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April 10, 2020

From Clerk to Courier: How COVID-19 is Accelerating the Transformation of Employment in the U.S.

MHT Partners

Among the bevy of disheartening headlines that have cascaded from media outlets since COVID-19 reached U.S. shores in late February, one developing story has been especially tough to stomach – over the three-week period spanning March 15 and April 4, 16.5 million American workers filed for unemployment.

To make that statistic easier to conceptualize, consider the start of a week in New York City, which has a population of 8.7 million – imagine if by dusk on Friday morning, the entire city had been laid off.  Calling that scenario ‘catastrophic’ wouldn’t be off base, but that’s before learning that just a week later, the 7.8 million who reside in the San Francisco Bay Area had also been dismissed from work.

While less geographically concentrated, the magnitude of the reality that our country faces far exceeds what was hypothesized above.  Economists at the Federal Reserve Bank of St. Louis have projected the loss of jobs for 47 million in downside cases stemming from disruption caused by the pandemic, which translates to an unemployment rate of 32.1%.  With Congress negotiating a fourth relief bill on the heels of the $2 trillion dollar stimulus package that President Trump signed into law on March 27, the Federal Government is taking unprecedented measures to curb an unemployment rate that has climbed at a record-breaking pace.

It will likely take weeks (if not months) to quantify the impact of this stimulus, but despite all of the uncertainty, there are a handful of companies actively hiring to meet the demand of consumers who (unsurprisingly) still need staple goods amid the nationwide lockdown.  Amazon (NASDAQ:AMZN), which raised minimum pay to $17/hour, has already hired 80,000 with plans to employ an additional 20,000 to keep up with order fulfillment.  Instacart announced a need for 300,000 workers, more than doubling the size of its current workforce of 200,000, to meet the surging demand for grocery deliveries.  Even retail giant Walmart (NYSE:WMT), which employs 1.5 million, aims to add 150,000 workers for assistance in its e-commerce warehouses.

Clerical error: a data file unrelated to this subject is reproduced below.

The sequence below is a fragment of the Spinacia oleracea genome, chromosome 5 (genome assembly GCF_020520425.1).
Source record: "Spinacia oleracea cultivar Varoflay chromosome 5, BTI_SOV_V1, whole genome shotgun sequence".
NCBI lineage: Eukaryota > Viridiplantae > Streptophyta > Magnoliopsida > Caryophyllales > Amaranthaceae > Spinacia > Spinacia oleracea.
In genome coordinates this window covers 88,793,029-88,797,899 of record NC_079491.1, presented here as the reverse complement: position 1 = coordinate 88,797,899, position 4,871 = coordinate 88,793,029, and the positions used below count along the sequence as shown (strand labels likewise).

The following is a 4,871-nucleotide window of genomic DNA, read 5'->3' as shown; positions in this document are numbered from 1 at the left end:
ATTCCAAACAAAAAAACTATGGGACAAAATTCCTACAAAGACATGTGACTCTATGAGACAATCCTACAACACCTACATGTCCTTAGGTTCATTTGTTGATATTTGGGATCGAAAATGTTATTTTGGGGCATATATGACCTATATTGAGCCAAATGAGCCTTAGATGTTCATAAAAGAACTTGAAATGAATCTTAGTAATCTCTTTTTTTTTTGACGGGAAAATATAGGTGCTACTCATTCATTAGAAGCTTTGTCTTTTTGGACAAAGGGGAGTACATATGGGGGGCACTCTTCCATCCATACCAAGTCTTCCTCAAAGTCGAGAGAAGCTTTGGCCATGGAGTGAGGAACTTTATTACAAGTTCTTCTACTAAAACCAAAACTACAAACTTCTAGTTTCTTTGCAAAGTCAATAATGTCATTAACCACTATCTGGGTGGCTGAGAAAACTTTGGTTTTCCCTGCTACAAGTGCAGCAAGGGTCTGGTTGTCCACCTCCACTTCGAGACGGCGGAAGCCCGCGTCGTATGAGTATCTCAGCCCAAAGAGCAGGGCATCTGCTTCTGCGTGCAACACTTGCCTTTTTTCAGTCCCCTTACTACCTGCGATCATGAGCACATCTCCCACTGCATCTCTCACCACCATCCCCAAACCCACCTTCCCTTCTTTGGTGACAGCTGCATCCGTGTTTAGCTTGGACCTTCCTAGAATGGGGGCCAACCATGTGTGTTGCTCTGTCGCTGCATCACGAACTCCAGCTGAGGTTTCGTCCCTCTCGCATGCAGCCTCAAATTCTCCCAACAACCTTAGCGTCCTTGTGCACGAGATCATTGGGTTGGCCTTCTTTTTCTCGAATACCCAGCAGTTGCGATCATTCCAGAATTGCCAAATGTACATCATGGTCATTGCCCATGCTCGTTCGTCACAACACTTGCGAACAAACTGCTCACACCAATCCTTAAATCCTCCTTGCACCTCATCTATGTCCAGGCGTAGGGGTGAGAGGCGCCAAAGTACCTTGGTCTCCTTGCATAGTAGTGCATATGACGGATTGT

To say that there is a labor market despite the onslaught of unemployment may sound tone-deaf, but it would not be false.  While the pandemic has exacerbated the demise of brick and mortar retail as evidenced by the recent closures of Macy’s (NYSE:M), JC Penney (NYSE:JCP) and Kohl’s (NYSE:KSS), it has accelerated the transformation of employment in the U.S., a shift that began decades ago albeit in a far less abrupt manner.  Over the five years preceding 2020, employment in the U.S. e-commerce industry increased at an annualized rate of 10.3% while retail headcounts declined 9.6% over that same time period.  Prior to COVID-19, employment forecasts supported the continuation of this trend with e-commerce estimated to grow at an annualized rate of 6.4% versus a modest 1.3% expected rise for retail over the next five years through 2024, but as the pandemic-induced upheaval persists, the difference between both projections will almost certainly increase.

Store clerks and floor staff, many of whom boast 20+ year tenures with their employers, have become collateral damage in the sudden expiration of the retail industry and will be forced to pivot careers during a precarious time.  Delivery couriers, truck drivers and others positioned on the frontlines of the pandemic have expressed serious concern for personal safety while handling hundreds of packages, doors, gates, etc. with inadequate sanitation supplies and no health insurance.  These workers have found themselves between a rock and a hard place where the effort to make ends meet could jeopardize their own well-being.

As investment bankers with a focus on both technology and consumer businesses, we are continuing to track the shift in employment from traditional ‘brick and mortar’ retail to web-based e-commerce and how that movement may alleviate unemployment figures in the coming months.

Sources: United States Census Bureau, The Wall Street Journal, IBISWorld

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